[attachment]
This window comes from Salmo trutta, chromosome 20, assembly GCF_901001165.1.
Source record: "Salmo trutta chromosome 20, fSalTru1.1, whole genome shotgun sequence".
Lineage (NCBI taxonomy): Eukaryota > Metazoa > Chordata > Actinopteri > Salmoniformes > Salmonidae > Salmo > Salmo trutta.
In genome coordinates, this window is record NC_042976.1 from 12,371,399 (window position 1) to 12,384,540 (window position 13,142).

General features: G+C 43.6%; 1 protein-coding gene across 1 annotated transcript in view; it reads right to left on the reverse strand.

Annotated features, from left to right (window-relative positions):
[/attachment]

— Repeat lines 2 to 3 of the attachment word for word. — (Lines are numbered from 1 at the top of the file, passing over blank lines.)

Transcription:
Source record: "Salmo trutta chromosome 20, fSalTru1.1, whole genome shotgun sequence".
Lineage (NCBI taxonomy): Eukaryota > Metazoa > Chordata > Actinopteri > Salmoniformes > Salmonidae > Salmo > Salmo trutta.